Hematology is the study of blood and tissue that forms blood. Blood is an important part of the transport system. Blood is a tissue in the form of a liquid that consists of two major parts, namely the blood plasma and the grains of blood. Blood plasma is a liquid part of the blood. It is mostly large consisting of water, electrolytes, and blood proteins. Whereas blood corpuscles consist of these components:
- Erythrocytes, red blood cells
- Leukocytes (white blood cells)
- Platelets (blood clots or platelets)
In another sense, hematology is also known as a branch of medicine concerning blood cells, blood-forming organs, and abnormalities associated with cells and blood-forming organs. Everyone knows that bleeding will eventually stop when a wound occurs. There is an old wound that bleeds back. When the bleeding continues to progress, a clot of frozen blood will immediately form and harden, and the wound will recover soon.
Blood cells are divided into 3 categories. They are red blood cells that function to carry oxygen. The second is white blood cells function to produce antibodies. The last is blood chips play an important role in blood coagulation.
We have submitted several disorder related to the blood:
- Thalassemia. Genetical diseases that cause a decrease in the amount of hemoglobin
- Polycythemia vera. Blood cancer caused by gene mutations
- Leukemia. Cancer of the blood caused by the production of white blood cells in the spinal cord increases.
- Hemophilia. A hereditary disease that causes continued bleeding if there is a wound or a disturbance in blood clots.
- Lymphoma. Cancer of the blood that works on the body’s lymphatic system. White blood cells grow in large quantities and cannot be controlled anymore.
- Myelodysplastic syndrome. Early disorders before leukemia occur
- Primary thrombocythemia. Blood easily freezes and forms clots.
- Plasma cell myeloma. Disorders of plasma cells in the spinal cord
- Von Willebrand disease. Disorders caused by hereditary factors, where when the body is injured, the blood will be difficult to dry out
- Anemia. This is caused by the lack of the number of red blood cells
Hematology System in Fetus
Fetal blood flow starts from the umbilical vein, due to large pulmonary vessel resistance (higher than systemic vascular resistance) only 10% of the right ventricular output to the lungs. While the rest (90%) occurs right to left shunting through the bottali ductus arteriosus.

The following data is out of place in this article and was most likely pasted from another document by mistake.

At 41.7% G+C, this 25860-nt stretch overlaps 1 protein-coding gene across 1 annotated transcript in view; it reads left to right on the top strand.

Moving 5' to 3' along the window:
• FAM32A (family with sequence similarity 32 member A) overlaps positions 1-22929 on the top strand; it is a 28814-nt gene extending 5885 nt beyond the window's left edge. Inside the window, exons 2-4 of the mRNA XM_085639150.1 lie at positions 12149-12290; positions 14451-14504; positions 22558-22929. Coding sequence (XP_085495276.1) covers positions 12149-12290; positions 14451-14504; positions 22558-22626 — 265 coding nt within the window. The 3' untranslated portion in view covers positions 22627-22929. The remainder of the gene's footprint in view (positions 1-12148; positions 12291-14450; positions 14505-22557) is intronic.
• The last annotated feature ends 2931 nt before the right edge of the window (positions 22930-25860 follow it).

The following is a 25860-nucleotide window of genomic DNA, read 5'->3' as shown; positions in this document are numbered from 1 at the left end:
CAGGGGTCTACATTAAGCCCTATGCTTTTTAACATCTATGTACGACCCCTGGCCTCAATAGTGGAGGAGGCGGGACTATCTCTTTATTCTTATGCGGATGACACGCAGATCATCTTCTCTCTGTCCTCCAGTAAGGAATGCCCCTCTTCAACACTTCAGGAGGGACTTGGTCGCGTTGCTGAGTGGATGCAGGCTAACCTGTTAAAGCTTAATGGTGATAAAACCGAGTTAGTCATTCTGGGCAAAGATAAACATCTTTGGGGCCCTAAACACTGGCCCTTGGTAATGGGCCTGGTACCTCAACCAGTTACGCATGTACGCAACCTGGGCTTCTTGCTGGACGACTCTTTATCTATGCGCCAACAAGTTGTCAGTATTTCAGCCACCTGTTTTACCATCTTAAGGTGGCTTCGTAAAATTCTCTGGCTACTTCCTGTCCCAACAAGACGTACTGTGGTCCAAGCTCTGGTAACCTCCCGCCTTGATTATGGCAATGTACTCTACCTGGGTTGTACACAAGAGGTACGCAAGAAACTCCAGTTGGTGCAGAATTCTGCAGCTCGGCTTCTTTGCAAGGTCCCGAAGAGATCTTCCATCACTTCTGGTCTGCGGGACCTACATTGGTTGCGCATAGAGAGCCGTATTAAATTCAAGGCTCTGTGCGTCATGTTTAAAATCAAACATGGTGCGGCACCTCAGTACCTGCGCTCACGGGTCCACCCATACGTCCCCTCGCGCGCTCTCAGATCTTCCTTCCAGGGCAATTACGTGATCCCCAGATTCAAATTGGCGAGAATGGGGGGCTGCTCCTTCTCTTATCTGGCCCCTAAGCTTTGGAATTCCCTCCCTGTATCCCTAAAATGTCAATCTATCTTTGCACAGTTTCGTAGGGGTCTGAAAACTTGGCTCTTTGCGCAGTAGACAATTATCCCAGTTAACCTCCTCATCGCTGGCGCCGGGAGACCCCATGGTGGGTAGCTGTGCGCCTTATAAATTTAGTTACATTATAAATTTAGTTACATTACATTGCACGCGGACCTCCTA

When the baby is born, there is a sudden release of the placenta. At the same time, the right atrial pressure becomes low, systemic vascular resistance rises and the lung expands. Pulmonary vascular resistance causes the closure of the closing foramen ovale after a few weeks. Then, blood flow in the bottali ductus arteriosus turns from left to right. This process is called transitional circulation. The closure of the ductus arteriosus physiologically occurs at 10-25 hours which is caused by contraction of smooth muscle. It occurs at the end of the pulmonary artery and anatomically at the age of 2-3 weeks.
In the newborn, blood vessel reactions are still less optimal. So, the state of blood loss, dehydration, and excess volume is also a very common occurrence. Fluid management in neonates must be done carefully and thoroughly. Systolic pressure is a good indicator to assess the circulation of blood volume and is used as an adequate parameter for volume replacement. Authoregulation of cerebral blood flow in newborns is maintained normally at systemic pressure between 60-130 mmHg. The average baby’s pulse rate is 120x / minute with a blood pressure of around 80 / 60mmHg.
Changes to the Circulatory System
After birth, the blood of a newborn baby must pass through the lungs to take oxygen and conduct circulation through the body to deliver oxygen to the tissues. To make good circulation, there must be two major changes in life outside the uterus.
The fetal blood circulation system is through these organs.
- Umbilical veins